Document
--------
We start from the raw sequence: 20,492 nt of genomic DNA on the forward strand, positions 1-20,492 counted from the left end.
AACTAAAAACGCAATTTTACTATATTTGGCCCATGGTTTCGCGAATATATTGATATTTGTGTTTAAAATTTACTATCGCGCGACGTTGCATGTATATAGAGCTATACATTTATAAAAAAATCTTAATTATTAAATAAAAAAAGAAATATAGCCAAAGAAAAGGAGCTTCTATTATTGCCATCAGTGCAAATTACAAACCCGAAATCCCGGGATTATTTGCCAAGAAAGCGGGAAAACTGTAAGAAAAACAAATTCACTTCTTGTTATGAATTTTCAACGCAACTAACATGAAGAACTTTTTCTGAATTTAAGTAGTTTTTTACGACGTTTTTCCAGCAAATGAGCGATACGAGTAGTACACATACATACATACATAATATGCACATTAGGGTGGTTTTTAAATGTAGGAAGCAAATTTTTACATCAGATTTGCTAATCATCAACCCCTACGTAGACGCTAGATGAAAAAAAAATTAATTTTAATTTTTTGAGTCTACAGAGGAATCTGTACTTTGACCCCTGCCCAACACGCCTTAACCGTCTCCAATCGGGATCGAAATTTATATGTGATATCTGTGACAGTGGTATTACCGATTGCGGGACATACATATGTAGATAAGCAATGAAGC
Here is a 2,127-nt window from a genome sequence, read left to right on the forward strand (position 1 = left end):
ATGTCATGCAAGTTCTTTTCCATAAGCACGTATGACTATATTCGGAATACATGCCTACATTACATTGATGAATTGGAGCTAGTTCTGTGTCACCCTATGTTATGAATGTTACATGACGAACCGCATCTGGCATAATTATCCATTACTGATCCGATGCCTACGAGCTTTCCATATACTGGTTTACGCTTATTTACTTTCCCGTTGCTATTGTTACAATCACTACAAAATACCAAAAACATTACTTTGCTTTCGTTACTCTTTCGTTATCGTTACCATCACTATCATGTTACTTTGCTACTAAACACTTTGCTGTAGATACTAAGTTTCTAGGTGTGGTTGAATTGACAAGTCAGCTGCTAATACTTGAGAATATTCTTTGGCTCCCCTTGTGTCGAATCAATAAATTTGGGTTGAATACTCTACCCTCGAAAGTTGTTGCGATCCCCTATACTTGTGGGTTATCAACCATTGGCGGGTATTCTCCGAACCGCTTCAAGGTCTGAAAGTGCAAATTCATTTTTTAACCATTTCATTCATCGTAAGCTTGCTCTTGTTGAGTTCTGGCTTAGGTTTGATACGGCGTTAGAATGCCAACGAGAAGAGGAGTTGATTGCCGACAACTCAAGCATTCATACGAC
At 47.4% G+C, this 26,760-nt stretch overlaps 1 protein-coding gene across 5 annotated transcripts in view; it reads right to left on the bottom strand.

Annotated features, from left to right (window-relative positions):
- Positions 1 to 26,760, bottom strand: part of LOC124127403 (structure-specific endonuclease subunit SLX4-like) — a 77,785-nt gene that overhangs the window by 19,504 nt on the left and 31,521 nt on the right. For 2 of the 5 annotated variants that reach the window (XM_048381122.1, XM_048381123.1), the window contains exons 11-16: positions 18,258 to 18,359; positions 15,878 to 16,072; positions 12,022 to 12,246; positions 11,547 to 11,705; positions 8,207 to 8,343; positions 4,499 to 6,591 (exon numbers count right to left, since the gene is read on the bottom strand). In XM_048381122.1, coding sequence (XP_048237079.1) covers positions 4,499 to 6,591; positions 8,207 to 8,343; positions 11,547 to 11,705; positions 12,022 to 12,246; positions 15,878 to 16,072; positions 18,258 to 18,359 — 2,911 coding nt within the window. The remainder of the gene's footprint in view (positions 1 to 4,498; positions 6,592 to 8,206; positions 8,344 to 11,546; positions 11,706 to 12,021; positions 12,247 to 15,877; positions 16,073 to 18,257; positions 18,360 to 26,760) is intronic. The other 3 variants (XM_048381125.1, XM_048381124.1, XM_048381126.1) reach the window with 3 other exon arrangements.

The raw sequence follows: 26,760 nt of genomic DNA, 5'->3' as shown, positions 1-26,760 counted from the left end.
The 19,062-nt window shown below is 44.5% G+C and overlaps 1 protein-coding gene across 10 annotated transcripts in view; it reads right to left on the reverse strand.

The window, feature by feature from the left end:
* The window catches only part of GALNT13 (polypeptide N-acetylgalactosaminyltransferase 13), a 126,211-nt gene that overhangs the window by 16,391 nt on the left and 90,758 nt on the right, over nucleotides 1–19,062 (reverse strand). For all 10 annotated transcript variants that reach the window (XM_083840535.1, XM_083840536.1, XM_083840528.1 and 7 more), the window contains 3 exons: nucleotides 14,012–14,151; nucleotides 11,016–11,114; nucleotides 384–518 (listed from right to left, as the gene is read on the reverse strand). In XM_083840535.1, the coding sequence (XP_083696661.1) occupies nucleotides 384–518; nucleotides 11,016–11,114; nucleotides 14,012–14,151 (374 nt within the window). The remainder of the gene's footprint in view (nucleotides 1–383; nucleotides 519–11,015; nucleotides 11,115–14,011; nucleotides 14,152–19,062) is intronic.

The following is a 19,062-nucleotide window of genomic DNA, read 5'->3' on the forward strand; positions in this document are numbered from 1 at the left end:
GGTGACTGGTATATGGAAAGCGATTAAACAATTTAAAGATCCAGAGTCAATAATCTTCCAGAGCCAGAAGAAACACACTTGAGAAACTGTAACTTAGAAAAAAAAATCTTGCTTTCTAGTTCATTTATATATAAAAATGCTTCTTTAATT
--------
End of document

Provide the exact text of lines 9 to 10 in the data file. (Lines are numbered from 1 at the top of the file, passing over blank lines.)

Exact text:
The 19,062-nt window shown below is 44.5% G+C and overlaps 1 protein-coding gene across 10 annotated transcripts in view; it reads right to left on the reverse strand.

The window, feature by feature from the left end: